respond. There was a frog in his voice.

“Well, sir,” Romer continued, “I put it before Mr. Orson in that
shape, and I argued with him a long time about it. But what struck him
was this. ’What’ll the public say?’ he asked. ’Now it’s got
into the papers, there’ll be the dickens to pay, if we don’t push
it.’ And you can’t deny, Ripley, that that’s a pretty serious
difficulty. Well, he and I, we talked it over, and considered the pros
and cons, and the upshot of it was that he said, ’All right, Romer. I
have no desire to carry the matter further than is necessary to set us
right before the public. So, what I’ll consent to do is to have bail
fixed in a large sum—say twenty-five thousand dollars—and then she
must plead in open court. That’ll satisfy the reporters. Then we’ll
put the indictment back into the safe, and let it lie. As long as
we’re solid with the public, I don’t care.’ That’s what Mr.
Orson said. So now, you see, she’s got to plead in open court, to
prevent the newspapers from raising Cain with us, and the bail’s
got to be pretty considerable for the same reason. But after that’s
settled, you can take her home, and rest easy. As long as we’re
in office the charge won’t be revived; and by the time we’re
superseded, it will be an old story and forgotten by all hands.”

“You see,” Mr. Flint said, “how much we have to thank Mr. Romer
for.”

“And I hope Mr. Romer will believe that we appreciate his kindness,”
added Hetzel.

“I—I—God bless you, Romer,” blurted out Arthur.

“Well,” said Romer, “to come down to particulars, we’ve got a
crowded calendar to-day, and so the court room is likely to be full of
people. I wanted to make this pleading business as easy as possible for
her, and on that account I’ve sent an officer after her already. Just
as soon as the judge arrives, she can put in her plea. Then we’ll all
come back here, and have the papers signed; and then you can go home
and be happy. Now, if you’ll follow me, I’ll take you into the court
room by the side entrance.”

“Oh, we—I don’t want to go into the court room. I couldn’t stand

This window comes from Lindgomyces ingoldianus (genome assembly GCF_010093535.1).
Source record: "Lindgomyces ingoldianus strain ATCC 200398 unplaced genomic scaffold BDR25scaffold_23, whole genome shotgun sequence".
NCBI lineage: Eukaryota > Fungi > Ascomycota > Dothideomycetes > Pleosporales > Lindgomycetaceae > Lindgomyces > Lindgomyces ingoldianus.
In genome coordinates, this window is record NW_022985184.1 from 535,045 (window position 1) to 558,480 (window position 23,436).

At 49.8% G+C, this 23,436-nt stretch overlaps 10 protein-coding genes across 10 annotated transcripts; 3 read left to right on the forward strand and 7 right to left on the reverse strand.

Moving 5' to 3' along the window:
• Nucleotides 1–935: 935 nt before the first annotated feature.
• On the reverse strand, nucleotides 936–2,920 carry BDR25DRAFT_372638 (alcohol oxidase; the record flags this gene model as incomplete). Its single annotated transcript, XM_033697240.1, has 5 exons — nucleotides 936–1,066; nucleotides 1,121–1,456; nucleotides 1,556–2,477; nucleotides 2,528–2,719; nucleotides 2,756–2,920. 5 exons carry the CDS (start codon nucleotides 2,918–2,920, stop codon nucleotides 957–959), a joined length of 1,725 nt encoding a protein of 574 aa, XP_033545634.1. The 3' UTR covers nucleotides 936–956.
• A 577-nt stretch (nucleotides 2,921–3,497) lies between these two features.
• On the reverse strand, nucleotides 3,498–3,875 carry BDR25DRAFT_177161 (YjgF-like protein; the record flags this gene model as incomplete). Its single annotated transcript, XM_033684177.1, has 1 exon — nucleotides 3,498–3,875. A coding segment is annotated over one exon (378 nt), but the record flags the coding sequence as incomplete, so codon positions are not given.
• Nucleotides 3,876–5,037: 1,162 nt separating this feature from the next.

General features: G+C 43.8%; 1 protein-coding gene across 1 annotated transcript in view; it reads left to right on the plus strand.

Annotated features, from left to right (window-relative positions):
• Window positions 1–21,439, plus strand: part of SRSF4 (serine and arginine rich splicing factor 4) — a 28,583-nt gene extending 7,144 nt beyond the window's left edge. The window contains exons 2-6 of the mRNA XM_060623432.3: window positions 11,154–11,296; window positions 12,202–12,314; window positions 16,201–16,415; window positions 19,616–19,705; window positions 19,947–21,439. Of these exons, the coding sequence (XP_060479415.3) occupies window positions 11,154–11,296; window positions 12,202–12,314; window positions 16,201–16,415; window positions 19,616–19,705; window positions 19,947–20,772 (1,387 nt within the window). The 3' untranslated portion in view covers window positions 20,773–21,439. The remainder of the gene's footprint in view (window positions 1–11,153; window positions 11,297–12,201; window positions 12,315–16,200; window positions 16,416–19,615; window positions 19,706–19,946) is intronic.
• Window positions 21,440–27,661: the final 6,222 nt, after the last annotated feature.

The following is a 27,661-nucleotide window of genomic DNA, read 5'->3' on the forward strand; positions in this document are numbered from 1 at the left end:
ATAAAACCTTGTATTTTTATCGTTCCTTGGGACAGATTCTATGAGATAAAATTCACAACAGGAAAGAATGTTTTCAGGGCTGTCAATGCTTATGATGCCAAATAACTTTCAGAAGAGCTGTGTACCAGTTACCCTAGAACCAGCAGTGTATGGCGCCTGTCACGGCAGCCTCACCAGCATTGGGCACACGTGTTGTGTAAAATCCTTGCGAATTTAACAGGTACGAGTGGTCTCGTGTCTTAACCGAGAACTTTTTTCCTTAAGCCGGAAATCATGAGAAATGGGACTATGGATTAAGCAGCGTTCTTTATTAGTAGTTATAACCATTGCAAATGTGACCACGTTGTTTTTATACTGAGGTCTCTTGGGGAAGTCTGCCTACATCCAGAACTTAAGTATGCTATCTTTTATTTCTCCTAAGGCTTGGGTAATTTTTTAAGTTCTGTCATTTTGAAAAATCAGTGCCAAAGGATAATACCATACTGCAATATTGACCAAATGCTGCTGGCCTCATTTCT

it. Let us wait here till it’s over,” whimpered Arthur, through
chattering teeth.

Romer looked surprised. “Just as you please,” said he; “but
prisoners generally like to see a friendly face near them, when
they’re called up to plead.”

“Ripley doesn’t know what he’s saying,” put in Hetzel. “Of
course we will follow you into court.” In a lower tone, turning to
Arthur, “You don’t mean that you want her to go through that ordeal
alone, do you?” he demanded.

“Oh, I forgot about that,” Arthur confessed.

“But—but,” asked Mrs. Hart, “can’t we see her and speak to her
before she has to appear in court?”

“I don’t think that could be managed,” replied Romer, “without
some delay. You know, I want to have her plead the moment she gets
here, so as to avoid the crush. It’ll only take a few minutes. You’d
better come now.”

They followed Romer out of his office, down a long, gloomy corridor,
along which knots of people stood, chatting and smoking rank cigars, and
into the General Sessions court room—the court room that Arthur had
visited a few months before, out of idle curiosity to witness the scene
of Mrs. Peixada’s trial.

There were already about forty persons present: a half dozen lawyers
at the counsel-table, busy with books and papers; a larger number
of respectable looking citizens, who read newspapers and appeared
bored—probably gentlemen of the jury; and a residue of damp, dirty,
dismal individuals, including a few tattered women, who were doubtless,
like those with whom we are chiefly concerned, come to watch the fate
of some unfortunate friend. Every body kept very still, so that the
big clock on the wall made itself distinctly heard even to the farthest
corner of the room. Its hands marked five minutes to eleven. The